Robert Hanna Montgomery, Const. 5072
R.U.C. Depot, Newtownards, Co. Down, Northern Ireland 20-1-36
J. F. McGeagh, Draperstown 9 May 1908
R. H. Montgomery, 2 Downview Park West, Antrim Road, Belfast 15 1962
Joined R.U.C. 20:1:36 (19 years 1 month)
Joined Customs Excise 1:9:51 (3 years ? months)
In Nova Scotia Canada from 1:5:31 to 14 5/12 years 3:12:34 18 years
Constable 20.1.36 - Sergeant 1.7.43
Passed Head Constable Technical Examination June 1949
Official Customs Excise 1.9.51 (transferred from R.U.C.)
Stations in R.U.C.:- (R.U.C. Service 15 years 9 months)
Newtownards Depot - 20:1:36 to Sept. 1936
Enniskillen Depot - Sept. 36 to Dec. 36
Queens Street Bks. Belfast - Dec. 36 to April 37
Enniskillen Depot - April 37 to May 37
Galwally, Belfast - May 37 to July 37
Portstewart Barracks - July 37 to 15:9:37
Derrylin, Co. Fermanagh - 15.9.37 to 1.9.39
Donegall Pass, Belfast - 1.9.39 to Oct. 1939
Derrylin, Co. Fermanagh - Oct 1939 to 4.1.40
Cullyhanna, Co. Armagh - 4.1.40 to Oct. 1941
Newry (Armagh ?) Bks. Oct 1941 to 1.7.43
Londonderry Bks. (Victoria) 1.7.43 to 1.6.47
Donegall Pass Bks. - 1.6.47 to 1.9.51
Musgrave ? Bks. ? 1.9.51 to 1.1.53
12 Corporation Street
to 1.9.56 then to 146 Albertbridge Road (Ulster Bank) to?
Cap Size 7¼
Coat Black 5072 lining. Initials (left shoulder)
Main Coat 5072 Initials (on Ligune 5)
Heavy Coat White lining 5072 Initials right lapel?
Trousers Initials under left hand pocket
R. H. Montgomery, 17 Wheatfield Gardens, Crumlin Road, Belfast, Northern
Derry boy wins scholarship - A Londonderry boy, Alistair McCleery, of
Glasgow Terrace, has been allocated one of 12 scholarships to Ghana,
sponsored by Thwaites Brewery. The scholarship entails a six-week stay in
Ghana including ten days in the home of a native family
A List of Names associated with hospitals in Northern Ireland, maybe for
MID ULSTER - L. Brownlow, E. A. Campbell, F. E. McConnell, M. A.
McGerr, T. P. Miler, V. A. Montgomery, M. P. Murphy, D. E. Turkington
MUSGRAVE PARK - M. Annett, J. Barbour, B. B. Kelly, S. Lindsay, S. C.
Lindsay, K. C. McAllister, M. T. McAllister, P. M. McCormack, H. McCullough,
B. McDonad, B. A. McElherron, A. J. Mairs, M. V. Marken, M. M. Porter, A. P.
Rafferty, C. Rice, A. A. M. Scullion, N. M. Woods
ROYAL HOSPITAL - E. A. Arthur, E. Beggs, D. E. Bell, A. E. M. Brown,
P. I. Caldwell, B. A. Condell, R. A. Cunningham, M. E. Doey, B. M. Donnelly,
C. R. Enright, G. A. D. Falvey, M. R. Fletcher, A. P. Foy, B. A. Fusco, E.
I. Gash, M. E. T. Greenan, E. A. Haire, J. A. Jones, M. T. Kane, B. E.
Knipe, A. A. Lowe, J. M. McDermott, M. E. McVicker, D. A. Mackin, H. M.
Magill, M. P. Mann, A. P. Meyler, Y. E. Millar, L. E. S. Mullin, M. C.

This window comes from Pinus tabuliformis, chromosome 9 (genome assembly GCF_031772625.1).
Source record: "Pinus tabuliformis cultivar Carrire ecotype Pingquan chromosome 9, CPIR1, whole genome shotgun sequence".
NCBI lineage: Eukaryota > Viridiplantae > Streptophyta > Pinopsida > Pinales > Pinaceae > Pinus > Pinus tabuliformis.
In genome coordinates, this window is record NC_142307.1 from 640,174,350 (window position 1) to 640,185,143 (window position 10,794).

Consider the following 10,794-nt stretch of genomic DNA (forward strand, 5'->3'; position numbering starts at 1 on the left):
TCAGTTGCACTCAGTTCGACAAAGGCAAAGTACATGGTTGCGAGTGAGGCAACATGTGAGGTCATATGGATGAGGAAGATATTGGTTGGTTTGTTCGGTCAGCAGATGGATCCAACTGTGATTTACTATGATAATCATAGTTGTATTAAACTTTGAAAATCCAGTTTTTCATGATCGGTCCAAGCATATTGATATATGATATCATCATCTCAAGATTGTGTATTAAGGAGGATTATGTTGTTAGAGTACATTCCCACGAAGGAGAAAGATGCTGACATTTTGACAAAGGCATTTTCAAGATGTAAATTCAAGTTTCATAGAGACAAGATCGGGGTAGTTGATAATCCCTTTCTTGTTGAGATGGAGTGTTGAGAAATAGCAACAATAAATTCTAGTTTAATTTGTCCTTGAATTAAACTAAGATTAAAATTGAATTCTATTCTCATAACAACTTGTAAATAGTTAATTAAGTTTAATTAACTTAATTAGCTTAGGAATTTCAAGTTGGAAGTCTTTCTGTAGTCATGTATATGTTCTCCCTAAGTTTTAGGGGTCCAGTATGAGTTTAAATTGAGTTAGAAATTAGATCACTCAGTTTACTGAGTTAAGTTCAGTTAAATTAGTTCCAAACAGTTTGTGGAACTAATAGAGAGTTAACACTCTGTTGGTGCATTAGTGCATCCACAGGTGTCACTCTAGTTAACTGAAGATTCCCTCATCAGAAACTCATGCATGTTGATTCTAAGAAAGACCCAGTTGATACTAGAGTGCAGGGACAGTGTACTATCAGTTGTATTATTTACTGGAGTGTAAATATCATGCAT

O'Neill, D. P. Shephard, Y. S. Simpson, M. A. J. Speight, V. M. Thompson, M.
A. Wilson, E. E. Y. Wolfenden, A. S. Woods
TYRONE COUNTY - W. R. Barton, I. E. Doy, M. J. McCann, S. E.
McDonagh, R. M. McGillion, K. E. E. McMahon, K. E. Martin
ULSTER - N. R. Agnew, I. M. Campbell, H. E. Frazer, S. D. Miller
The following passed the final psychiatric examination :-
BELFAST CITY - J. Colvin, B. T. Connolly, A. McCartney, D. McReynolds
DOWNSHIRE - J. P. Galway, J. A. Hanna
GRANSHA - S. E. J. Evans
HOLYWELL - P. M. Allison, I. B. Kealey, M. Taylor
PURDYSBURN - O. E. Dunningan, S. P. Laverty, E. M. T. McAuley, I. W.
H. McCartney, T. J. McKervey, H. G. Sherratt, G. O. Sullivan
ST. LUKE'S - P. P. M. McGurk, C. B. Stevenson, O. Woolsey
TYRONE AND FERMANAGH - S. A. E. Armstrong, M. T. Kelly
Final special care examination:-
MUCKAMORE ABBEY - M. B. McGonagle, R. W. Turbitt
Final sick children's examination:-
ROYAL BELFAST - M. B. Arkinson, N. M. G. Baxter, A. Essien, M. L.
Graham, R. Johnston, M. J. McManus, L. Shannon
ULSTER - D. A. Logan, J. S. Thompson
THE DEATH WATCH - Inside Story of an Execution Morning
The great climax to the murder of the man with the cleft chin has brought
into open debate again the age-old British method of execution. It is
inevitable that other men will die in the same manner as Karl Hulten and
other women stand in like peril to that which almost to the final hour beset
Elizabeth Maud Jones. But to-day public opinion would appear to be
reacting again to the employment of what has been called "the barbaric
scaffold." It may be the first tentative steps to a revolutionary
change in capital punishment - if not along completely abolition lines then
in a form less primitive that "the rope, the drop and the prison chaplain."
The quotation is from a letter to "The Times" by Mr. Bernard Shaw, who
seemingly favours euthanasia or " mercy killing" in cases of capital
punishment. He points out that on the authority of the Book our
Genesis method of execution is precisely the same as that in operation 2,000
years ago. Briefly recounting the now familiar history of Elizabeth
Jones and the crime for which she was condemned G.B.S. continues:-